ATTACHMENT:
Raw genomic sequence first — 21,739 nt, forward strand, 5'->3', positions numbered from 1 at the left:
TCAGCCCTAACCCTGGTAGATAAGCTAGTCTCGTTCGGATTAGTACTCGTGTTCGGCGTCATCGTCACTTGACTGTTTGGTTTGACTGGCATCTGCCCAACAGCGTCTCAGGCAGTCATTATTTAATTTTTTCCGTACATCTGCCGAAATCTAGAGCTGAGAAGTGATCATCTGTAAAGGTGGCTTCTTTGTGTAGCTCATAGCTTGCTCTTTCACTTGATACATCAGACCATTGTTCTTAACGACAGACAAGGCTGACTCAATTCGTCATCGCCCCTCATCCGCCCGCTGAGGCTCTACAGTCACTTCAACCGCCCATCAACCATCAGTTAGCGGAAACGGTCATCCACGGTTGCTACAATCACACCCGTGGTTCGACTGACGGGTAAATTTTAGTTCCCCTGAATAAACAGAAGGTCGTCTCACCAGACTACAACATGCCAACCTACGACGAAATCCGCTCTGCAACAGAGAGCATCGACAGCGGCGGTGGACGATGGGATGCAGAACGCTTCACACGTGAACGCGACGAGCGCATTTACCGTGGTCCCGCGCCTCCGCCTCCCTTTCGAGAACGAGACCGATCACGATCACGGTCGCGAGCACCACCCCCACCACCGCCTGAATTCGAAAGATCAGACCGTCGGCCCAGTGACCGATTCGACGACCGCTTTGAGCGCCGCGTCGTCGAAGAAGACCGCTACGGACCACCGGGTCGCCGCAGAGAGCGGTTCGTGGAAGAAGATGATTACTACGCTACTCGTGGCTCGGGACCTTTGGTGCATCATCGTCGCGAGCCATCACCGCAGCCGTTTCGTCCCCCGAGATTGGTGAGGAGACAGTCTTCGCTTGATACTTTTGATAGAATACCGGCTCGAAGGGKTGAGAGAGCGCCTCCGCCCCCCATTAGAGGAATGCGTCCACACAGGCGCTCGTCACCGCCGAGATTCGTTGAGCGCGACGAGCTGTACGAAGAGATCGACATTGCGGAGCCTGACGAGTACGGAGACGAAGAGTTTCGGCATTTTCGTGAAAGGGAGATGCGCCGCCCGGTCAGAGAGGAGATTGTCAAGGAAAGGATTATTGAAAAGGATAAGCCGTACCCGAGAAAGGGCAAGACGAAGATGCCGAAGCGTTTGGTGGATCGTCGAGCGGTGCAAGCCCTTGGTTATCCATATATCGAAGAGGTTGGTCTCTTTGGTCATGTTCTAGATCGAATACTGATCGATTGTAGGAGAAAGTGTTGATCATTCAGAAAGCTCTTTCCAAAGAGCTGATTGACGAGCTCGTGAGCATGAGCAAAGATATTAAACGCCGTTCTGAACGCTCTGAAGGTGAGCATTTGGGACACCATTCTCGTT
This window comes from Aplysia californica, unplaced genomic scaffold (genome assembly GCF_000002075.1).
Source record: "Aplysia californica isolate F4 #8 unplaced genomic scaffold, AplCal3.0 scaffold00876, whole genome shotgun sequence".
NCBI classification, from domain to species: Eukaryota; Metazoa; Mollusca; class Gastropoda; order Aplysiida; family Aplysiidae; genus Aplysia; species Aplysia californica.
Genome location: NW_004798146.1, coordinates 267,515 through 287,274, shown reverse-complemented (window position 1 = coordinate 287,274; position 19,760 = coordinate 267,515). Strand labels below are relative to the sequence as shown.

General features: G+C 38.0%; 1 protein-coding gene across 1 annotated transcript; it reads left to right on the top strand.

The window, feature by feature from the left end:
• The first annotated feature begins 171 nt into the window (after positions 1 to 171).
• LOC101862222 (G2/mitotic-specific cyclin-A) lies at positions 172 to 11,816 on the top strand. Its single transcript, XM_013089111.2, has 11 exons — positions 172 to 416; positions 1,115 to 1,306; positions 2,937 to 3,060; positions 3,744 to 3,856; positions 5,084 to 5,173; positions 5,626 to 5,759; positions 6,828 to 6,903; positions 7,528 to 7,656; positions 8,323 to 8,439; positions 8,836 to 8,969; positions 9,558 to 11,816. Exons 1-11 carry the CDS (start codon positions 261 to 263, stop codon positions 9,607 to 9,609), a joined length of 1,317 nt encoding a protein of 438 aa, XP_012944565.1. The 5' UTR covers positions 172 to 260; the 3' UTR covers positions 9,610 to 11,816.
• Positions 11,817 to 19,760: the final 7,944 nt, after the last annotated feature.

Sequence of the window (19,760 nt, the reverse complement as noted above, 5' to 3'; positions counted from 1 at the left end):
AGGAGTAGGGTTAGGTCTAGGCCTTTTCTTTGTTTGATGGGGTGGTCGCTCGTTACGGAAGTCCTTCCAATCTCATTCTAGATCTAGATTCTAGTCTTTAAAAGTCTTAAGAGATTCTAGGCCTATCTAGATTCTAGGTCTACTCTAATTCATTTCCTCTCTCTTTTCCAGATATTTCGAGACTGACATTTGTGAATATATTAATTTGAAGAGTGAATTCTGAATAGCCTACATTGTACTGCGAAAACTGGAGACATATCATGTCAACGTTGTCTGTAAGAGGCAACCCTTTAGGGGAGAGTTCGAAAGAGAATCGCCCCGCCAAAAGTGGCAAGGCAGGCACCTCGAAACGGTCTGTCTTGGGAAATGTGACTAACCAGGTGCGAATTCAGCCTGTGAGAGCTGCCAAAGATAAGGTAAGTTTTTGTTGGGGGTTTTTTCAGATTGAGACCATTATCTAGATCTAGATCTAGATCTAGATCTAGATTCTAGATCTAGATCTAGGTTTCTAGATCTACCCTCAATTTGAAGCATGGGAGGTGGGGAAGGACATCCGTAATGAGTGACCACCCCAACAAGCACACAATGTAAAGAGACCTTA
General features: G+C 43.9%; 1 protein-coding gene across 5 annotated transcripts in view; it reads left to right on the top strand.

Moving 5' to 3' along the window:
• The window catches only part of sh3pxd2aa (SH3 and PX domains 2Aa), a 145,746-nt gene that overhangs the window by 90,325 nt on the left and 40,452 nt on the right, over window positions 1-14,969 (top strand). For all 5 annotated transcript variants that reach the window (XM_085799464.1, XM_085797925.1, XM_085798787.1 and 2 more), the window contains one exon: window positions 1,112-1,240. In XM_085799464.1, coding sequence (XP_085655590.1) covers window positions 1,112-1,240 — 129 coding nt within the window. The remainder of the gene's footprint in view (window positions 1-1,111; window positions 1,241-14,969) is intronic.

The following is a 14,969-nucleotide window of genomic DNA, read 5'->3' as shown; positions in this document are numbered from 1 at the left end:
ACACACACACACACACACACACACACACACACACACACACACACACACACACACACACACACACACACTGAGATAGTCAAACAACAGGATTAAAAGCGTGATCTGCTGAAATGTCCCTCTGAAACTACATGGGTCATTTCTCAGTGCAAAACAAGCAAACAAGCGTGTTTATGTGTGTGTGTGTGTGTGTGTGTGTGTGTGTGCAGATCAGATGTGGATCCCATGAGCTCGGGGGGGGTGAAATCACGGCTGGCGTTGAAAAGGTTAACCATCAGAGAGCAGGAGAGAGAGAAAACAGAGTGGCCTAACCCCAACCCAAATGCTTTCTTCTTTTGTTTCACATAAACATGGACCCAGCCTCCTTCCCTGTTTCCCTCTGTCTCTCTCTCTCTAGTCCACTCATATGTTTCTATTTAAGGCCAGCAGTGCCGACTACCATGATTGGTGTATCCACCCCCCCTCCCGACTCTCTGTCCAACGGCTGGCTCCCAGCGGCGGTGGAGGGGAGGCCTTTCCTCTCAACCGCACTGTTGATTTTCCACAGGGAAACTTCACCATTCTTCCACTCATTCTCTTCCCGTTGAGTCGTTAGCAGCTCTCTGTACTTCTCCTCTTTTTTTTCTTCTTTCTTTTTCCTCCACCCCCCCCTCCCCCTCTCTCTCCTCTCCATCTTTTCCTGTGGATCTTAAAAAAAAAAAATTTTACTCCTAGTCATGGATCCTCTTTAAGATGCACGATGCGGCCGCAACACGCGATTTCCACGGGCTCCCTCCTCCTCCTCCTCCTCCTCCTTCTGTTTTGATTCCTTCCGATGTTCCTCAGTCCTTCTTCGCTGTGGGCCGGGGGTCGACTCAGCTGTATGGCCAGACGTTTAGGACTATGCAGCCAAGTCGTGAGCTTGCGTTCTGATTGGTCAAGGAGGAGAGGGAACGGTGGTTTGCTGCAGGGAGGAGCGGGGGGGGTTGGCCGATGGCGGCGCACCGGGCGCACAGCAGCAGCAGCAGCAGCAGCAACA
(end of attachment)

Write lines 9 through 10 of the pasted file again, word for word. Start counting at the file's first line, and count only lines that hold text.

• The first annotated feature begins 171 nt into the window (after positions 1 to 171).
• LOC101862222 (G2/mitotic-specific cyclin-A) lies at positions 172 to 11,816 on the top strand. Its single transcript, XM_013089111.2, has 11 exons — positions 172 to 416; positions 1,115 to 1,306; positions 2,937 to 3,060; positions 3,744 to 3,856; positions 5,084 to 5,173; positions 5,626 to 5,759; positions 6,828 to 6,903; positions 7,528 to 7,656; positions 8,323 to 8,439; positions 8,836 to 8,969; positions 9,558 to 11,816. Exons 1-11 carry the CDS (start codon positions 261 to 263, stop codon positions 9,607 to 9,609), a joined length of 1,317 nt encoding a protein of 438 aa, XP_012944565.1. The 5' UTR covers positions 172 to 260; the 3' UTR covers positions 9,610 to 11,816.